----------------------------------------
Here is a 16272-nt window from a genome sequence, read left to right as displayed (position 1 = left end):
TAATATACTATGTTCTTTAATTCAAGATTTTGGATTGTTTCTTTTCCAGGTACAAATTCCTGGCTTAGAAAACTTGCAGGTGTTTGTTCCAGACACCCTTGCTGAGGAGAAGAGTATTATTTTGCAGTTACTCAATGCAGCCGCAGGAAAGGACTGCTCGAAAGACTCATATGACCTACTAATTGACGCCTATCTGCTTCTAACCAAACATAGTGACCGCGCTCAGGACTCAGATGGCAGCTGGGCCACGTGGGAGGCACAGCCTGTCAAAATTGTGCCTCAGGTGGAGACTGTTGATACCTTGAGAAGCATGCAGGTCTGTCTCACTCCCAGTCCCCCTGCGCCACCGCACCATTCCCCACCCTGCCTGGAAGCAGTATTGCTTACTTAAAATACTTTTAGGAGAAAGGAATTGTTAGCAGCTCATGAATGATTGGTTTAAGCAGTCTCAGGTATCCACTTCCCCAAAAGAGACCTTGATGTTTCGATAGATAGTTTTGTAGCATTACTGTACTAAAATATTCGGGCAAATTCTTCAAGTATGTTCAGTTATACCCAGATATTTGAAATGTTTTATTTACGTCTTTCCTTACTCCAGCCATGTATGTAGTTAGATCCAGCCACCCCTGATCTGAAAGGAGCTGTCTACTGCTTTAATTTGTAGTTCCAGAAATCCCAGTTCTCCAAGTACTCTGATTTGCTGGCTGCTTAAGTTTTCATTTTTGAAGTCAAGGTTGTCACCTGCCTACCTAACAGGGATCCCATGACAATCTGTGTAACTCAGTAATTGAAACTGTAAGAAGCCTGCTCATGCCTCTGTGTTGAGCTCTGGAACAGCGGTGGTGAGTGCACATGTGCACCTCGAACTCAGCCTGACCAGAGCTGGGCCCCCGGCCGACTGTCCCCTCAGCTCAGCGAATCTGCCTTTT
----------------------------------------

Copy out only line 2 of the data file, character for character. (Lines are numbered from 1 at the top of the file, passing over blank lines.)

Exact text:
TAATATACTATGTTCTTTAATTCAAGATTTTGGATTGTTTCTTTTCCAGGTACAAATTCCTGGCTTAGAAAACTTGCAGGTGTTTGTTCCAGACACCCTTGCTGAGGAGAAGAGTATTATTTTGCAGTTACTCAATGCAGCCGCAGGAAAGGACTGCTCGAAAGACTCATATGACCTACTAATTGACGCCTATCTGCTTCTAACCAAACATAGTGACCGCGCTCAGGACTCAGATGGCAGCTGGGCCACGTGGGAGGCACAGCCTGTCAAAATTGTGCCTCAGGTGGAGACTGTTGATACCTTGAGAAGCATGCAGGTCTGTCTCACTCCCAGTCCCCCTGCGCCACCGCACCATTCCCCACCCTGCCTGGAAGCAGTATTGCTTACTTAAAATACTTTTAGGAGAAAGGAATTGTTAGCAGCTCATGAATGATTGGTTTAAGCAGTCTCAGGTATCCACTTCCCCAAAAGAGACCTTGATGTTTCGATAGATAGTTTTGTAGCATTACTGTACTAAAATATTCGGGCAAATTCTTCAAGTATGTTCAGTTATACCCAGATATTTGAAATGTTTTATTTACGTCTTTCCTTACTCCAGCCATGTATGTAGTTAGATCCAGCCACCCCTGATCTGAAAGGAGCTGTCTACTGCTTTAATTTGTAGTTCCAGAAATCCCAGTTCTCCAAGTACTCTGATTTGCTGGCTGCTTAAGTTTTCATTTTTGAAGTCAAGGTTGTCACCTGCCTACCTAACAGGGATCCCATGACAATCTGTGTAACTCAGTAATTGAAACTGTAAGAAGCCTGCTCATGCCTCTGTGTTGAGCTCTGGAACAGCGGTGGTGAGTGCACATGTGCACCTCGAACTCAGCCTGACCAGAGCTGGGCCCCCGGCCGACTGTCCCCTCAGCTCAGCGAATCTGCCTTTT